The report goes on to note that some Democrats have felt squeamish about going after Trump, thinking it will look like partisan payback, but things changed after the storming of the Capitol by Trump-supporting far right-right extremists.

"The shock of the domestic terrorism, nonetheless, inspired some party officials to consider ways to encourage leaders to demand accountability, citing the need to reestablish a culture of consequences that will outlast Trump's time in office," the report states. "The former president has not offered any regret for cozying up to his old Attorney General Bill Barr and subsequently turning on him after he refused to engage in factless musings about national voter fraud."

You can read more here.

Watch Live: The Inauguration of Joe Biden and Kamala Harris

At noon Eastern Time, former Vice President Joe Biden and former Sen. Kamala Harris (D-CA) will be sworn in as President and Vice President of the United States, replacing Donald Trump and Vice President Mike Pence after four years.

According to the Telegraph, "President-elect Joe Biden, and vice-president elect Kamala Harris, begin their day by attending a church service at the Cathedral of St. Matthew the Apostle with their spouses and key Congressional leaders. The service begins at 8.45am (1:45pm GMT). Meanwhile, Donald Trump will hold a farewell ceremony for himself at 8am (1pm GMT) before flying to Florida. Biden and Harris will travel to the Capitol at 10.30am (3.30pm GMT) before the swearing-in ceremony begins at 11.15am (4:15pm GMT). Biden will be sworn in at noon (5pm GMT) and will deliver his inaugural address after that. From there, it's off to a wreath-laying ceremony at the Tomb of the Unknown Soldier at 2.25pm (7.45pm GMT) before the pair are escorted to the White House where Biden will start immediately signing Executive Orders, beginning the process of undoing Trump's four years."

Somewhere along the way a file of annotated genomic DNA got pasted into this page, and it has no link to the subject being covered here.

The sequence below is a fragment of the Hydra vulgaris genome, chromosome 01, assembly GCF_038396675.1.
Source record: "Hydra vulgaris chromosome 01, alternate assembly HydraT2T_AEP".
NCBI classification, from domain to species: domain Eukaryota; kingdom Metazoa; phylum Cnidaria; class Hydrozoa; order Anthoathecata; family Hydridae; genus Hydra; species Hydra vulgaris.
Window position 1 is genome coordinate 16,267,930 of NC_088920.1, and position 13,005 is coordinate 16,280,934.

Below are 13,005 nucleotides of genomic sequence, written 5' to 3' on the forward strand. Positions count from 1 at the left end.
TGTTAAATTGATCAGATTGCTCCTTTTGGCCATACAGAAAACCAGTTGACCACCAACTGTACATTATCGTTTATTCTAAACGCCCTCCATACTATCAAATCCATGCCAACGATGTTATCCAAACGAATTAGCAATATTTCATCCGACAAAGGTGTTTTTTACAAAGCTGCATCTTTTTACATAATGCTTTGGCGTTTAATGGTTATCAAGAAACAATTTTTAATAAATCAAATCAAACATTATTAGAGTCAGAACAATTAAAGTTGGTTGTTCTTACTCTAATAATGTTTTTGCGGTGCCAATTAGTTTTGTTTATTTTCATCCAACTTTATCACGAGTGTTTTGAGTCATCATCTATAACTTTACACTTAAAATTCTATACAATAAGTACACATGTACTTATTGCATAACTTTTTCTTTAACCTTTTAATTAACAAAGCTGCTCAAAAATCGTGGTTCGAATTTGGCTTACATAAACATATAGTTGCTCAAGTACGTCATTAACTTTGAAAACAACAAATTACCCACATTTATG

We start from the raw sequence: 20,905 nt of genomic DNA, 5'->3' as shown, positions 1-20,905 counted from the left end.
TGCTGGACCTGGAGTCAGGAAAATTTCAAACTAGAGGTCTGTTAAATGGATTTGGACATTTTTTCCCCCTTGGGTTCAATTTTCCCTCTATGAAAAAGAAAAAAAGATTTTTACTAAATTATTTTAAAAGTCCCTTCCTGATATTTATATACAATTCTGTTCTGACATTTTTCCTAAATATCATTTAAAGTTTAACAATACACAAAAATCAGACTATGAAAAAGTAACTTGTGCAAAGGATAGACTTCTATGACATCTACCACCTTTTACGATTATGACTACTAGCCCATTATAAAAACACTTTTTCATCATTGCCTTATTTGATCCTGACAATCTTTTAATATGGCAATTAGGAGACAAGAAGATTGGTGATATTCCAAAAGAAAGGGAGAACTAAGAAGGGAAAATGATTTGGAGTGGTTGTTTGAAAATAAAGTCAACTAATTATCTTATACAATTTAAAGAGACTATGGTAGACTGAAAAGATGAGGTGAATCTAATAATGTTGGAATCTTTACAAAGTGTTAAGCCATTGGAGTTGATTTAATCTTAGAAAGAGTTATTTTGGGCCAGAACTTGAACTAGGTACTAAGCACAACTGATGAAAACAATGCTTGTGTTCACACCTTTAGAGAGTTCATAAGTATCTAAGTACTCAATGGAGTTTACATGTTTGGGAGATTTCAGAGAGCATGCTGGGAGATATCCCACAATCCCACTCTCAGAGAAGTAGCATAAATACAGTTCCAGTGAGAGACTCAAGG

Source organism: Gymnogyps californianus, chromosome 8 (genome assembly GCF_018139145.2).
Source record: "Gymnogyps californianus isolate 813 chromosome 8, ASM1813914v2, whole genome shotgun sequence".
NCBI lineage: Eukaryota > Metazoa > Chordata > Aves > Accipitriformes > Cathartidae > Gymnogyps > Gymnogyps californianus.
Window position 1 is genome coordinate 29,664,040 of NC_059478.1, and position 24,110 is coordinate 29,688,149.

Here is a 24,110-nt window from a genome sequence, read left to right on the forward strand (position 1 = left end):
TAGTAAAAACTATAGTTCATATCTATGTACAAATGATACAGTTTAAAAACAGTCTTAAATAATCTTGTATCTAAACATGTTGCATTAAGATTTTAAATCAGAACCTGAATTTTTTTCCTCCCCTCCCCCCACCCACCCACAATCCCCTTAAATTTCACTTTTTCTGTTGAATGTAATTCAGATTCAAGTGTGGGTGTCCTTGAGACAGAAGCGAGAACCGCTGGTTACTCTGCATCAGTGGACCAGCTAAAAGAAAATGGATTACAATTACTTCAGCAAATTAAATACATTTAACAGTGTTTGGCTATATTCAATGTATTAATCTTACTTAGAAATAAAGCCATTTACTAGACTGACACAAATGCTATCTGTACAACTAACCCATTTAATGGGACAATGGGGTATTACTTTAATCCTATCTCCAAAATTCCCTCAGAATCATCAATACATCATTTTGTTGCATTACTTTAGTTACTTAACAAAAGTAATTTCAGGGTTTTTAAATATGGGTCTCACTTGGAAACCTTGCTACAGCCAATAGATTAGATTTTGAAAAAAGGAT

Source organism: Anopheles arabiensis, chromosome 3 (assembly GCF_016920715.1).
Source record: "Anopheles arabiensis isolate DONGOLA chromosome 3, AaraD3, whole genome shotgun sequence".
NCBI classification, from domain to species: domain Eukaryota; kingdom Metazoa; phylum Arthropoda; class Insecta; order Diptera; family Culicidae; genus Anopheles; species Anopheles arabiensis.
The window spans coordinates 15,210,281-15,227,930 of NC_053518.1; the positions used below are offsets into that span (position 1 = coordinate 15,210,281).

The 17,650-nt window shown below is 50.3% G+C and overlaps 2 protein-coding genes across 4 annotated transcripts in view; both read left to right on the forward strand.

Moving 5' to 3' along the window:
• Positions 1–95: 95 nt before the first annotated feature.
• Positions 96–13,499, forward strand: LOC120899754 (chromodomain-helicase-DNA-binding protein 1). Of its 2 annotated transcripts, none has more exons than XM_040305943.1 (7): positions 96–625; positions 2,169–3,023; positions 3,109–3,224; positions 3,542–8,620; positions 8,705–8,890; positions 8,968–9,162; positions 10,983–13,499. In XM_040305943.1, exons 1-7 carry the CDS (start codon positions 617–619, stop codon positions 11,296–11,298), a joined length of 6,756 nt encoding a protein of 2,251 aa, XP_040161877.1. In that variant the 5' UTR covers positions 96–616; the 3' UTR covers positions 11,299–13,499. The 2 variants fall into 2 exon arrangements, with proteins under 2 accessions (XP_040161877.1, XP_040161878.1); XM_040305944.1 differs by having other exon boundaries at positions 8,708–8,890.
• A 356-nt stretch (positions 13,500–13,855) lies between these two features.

You can watch the proceedings below:

The Inauguration of Joe Biden and Kamala Harris | Jan. 20th, 2021 www.youtube.com

WATCH LIVE: Inauguration of Joe Biden and Kamala Harris | Direct feed www.youtube.com

Watch live: Joe Biden and Kamala Harris inauguration ceremony www.youtube.com

Due to 'credible threats of violence,' Michigan capitol shuttered as Electoral College meets to confirm Biden Victory

Due to 'credible threats of violence,' Michigan capitol shuttered as Electoral College meets to confirm Biden Victory Kamala Harris and Joe Biden (AFP)

Missouri paper urges disbarment proceedings against Josh Hawley: 'He must answer for his treasonous misdeeds'

On Tuesday, the editorial board of the Kansas City Star proposed Sen. Josh Hawley (R-MO) face disbarment proceedings for his role in opposing the certification of the Electoral College votes making former Vice President Joe Biden the next president.

Coupled with the storming of the U.S. Capitol by far-right extremists hellbent on keeping Donald Trump in power, the board went as far as to accuse Hawley of "treasonous misdeeds."

Making the case against the embattled Republican -- who is also facing calls to resign -- the Star reported that there is a growing demand among the Missouri legal community for the Yale Law School graduate to be banned from practicing law.

"At least 60 attorneys have attached their names to a formal complaint against Hawley, Kansas City attorney Hugh O'Donnell said. The group wants the Missouri Supreme Court's Office of Chief Disciplinary Counsel to investigate the senator's actions leading up to the assault on the U.S. Capitol," the editorial states before adding, "Lawyers from St. Louis to Kansas City had been expected to file complaints after gathering the signatures."

Stating Hawley deserves "due process" as he is being investigated, the editors nonetheless wrote that "...history will not be kind to the junior senator... and [he] must answer for his treasonous misdeeds."

"There should be no question about Hawley's culpability, and his indefensible actions must have consequences. He helped lead the charge to try to overturn a free and fair election, echoing President Donald Trump's fabricated claims that the 2020 presidential election was stolen and offering a fist pump of encouragement to the rioters who stormed our country's Capitol," the editorial continued.